Criminal lives exhibition sheds light on Georgian and Victorian convicts

  • Study traces lives of British convicts imprisoned or transported to Australia
  • Findings on display at new exhibition give a rare glimpse into the lives of convicts in Georgian and Victorian Britain
  • Convict lives can also be explored through online resource

A convict from the database

An exhibition revealing fascinating new insights into the lives of British convicts that were either imprisoned in Britain or transported to Australia hundreds of years ago is set to open next week (11 December 2017).

The exhibition Criminal Lives, 1780-1925: Punishing Old Bailey Convicts is based on research by historians at the University of Sheffield and partner universities that has traced the lives of British convicts from the 18th and 19th centuries.

Produced by the Arts and Humanities Research Council Digital Panopticon project in partnership with the London Metropolitan Archives (LMA), the exhibition combines original Victorian photographs, documents and prints from the city’s archives with convict life stories uncovered by the Digital Panopticon project.

It also includes items such as a Victorian policeman’s truncheon, a reproduction Millbank Prison uniform and convicts’ photographs drawn from collections in Britain and Australia.

The exhibition sheds light on the lives of convicts from the Gordon Riots in 1780 to the early 20th century, including prostitute and pickpocket Charlotte Walker; Ikey Solomons, the notorious receiver of stolen goods; and serial thief Thomas Limpus, who was transported to Africa, America and Australia.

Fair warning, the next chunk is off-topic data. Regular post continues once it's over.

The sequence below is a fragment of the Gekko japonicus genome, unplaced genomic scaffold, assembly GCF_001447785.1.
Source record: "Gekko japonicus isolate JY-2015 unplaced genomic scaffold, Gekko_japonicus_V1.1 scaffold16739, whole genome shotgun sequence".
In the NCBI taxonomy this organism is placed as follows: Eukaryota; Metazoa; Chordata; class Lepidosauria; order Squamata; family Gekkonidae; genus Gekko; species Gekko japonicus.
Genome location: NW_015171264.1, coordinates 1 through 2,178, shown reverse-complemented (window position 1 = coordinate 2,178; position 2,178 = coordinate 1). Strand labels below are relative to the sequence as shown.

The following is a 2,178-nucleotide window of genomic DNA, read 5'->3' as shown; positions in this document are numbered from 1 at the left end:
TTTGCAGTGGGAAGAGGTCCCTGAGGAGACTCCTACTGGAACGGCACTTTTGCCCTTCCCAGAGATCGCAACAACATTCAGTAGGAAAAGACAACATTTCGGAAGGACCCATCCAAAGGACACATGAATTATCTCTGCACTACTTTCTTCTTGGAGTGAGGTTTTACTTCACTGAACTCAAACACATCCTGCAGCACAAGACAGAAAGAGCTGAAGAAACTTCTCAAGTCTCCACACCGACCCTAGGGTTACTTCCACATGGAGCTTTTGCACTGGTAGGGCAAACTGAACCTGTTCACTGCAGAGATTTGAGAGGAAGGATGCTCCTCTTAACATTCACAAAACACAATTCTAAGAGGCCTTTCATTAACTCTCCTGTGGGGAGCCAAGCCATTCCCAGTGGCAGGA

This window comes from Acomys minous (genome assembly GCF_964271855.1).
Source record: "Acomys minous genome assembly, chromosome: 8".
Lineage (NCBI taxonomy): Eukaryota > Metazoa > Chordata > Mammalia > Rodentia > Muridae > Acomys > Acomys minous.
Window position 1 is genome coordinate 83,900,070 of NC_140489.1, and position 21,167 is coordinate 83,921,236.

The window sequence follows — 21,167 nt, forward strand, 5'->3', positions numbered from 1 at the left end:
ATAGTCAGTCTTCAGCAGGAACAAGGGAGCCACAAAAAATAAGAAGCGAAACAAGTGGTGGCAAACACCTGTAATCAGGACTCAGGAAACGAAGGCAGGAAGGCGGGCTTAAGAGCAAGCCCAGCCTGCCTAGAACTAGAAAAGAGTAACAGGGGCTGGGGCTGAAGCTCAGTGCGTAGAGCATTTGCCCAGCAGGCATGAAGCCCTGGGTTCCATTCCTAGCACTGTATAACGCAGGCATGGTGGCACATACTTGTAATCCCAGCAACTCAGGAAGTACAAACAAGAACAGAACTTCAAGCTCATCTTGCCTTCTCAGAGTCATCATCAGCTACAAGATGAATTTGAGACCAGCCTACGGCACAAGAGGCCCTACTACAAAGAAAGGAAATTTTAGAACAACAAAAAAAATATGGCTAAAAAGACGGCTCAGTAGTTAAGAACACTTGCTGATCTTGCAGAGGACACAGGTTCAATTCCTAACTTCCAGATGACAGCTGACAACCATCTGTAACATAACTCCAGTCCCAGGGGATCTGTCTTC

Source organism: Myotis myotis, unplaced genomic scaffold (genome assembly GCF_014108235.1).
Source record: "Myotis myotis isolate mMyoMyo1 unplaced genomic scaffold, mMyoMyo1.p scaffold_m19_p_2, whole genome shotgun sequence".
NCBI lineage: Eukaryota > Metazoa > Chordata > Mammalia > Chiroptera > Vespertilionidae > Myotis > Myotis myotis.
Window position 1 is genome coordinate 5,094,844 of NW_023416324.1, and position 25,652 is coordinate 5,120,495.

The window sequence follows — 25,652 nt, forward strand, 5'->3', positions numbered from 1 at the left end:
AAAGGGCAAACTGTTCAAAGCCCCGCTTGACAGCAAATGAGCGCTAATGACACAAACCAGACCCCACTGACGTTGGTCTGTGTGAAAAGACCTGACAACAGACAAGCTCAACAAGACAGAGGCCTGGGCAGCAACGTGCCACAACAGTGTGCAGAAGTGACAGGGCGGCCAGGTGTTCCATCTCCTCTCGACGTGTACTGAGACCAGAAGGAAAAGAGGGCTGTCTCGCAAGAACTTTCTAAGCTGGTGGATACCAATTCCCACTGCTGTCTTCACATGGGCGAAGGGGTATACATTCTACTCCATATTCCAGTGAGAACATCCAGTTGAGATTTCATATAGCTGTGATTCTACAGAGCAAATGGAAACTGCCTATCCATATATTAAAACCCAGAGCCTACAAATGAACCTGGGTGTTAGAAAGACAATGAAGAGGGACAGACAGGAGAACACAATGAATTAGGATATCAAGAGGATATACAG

Bob Shoemaker, Professor of History at the University of Sheffield, said: “This exhibition brings together a fascinating set of records from the LMA’s collections and other archives to show how the reformatory prison became the chief form of punishment in our judicial system. By using convict life stories to explain the origins of the modern prison, we hope that ‘Criminal Lives’ will help viewers see punishment in a new light.”

Larissa Allwork, Public Engagement and Impact Officer at the University of Sheffield, added: “We hope that the exhibition will provide an opportunity for people to engage with this fascinating history and its contemporary legacy in all of its dimensions. ‘Criminal Lives’ is complemented by our free public engagement programme, which includes an education pack for schools, FindmyPast workshops for family historians, and an event with Ikon Gallery in Birmingham about the convict artist, Thomas Bock.”

The Digital Panopticon project is a collaborative project led by the University of Liverpool, and supported by the Universities of Sheffield, Sussex, Oxford and Tasmania.

The project’s website, which enables users to trace the lives of British convicts imprisoned or transported to Australia, features on a new second year module for history students at the University of Sheffield.

Historical information and research guides on the site provide undergraduate history students at Sheffield with information on how the resource can be used as part of their studies into Georgian and Victorian crime and punishment.

The Criminal Lives, 1780-1925: Punishing Old Bailey Convicts exhibition opens on 11 December 2017 at the London Metropolitan Archives (LMA).

Tickets and information

The AHRC Digital Panopticon Project

Additional information

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Contact

For further information please contact:

Sean Barton
Junior Public Relations Officer
University of Sheffield
0114 222 9852
s.barton@sheffield.ac.uk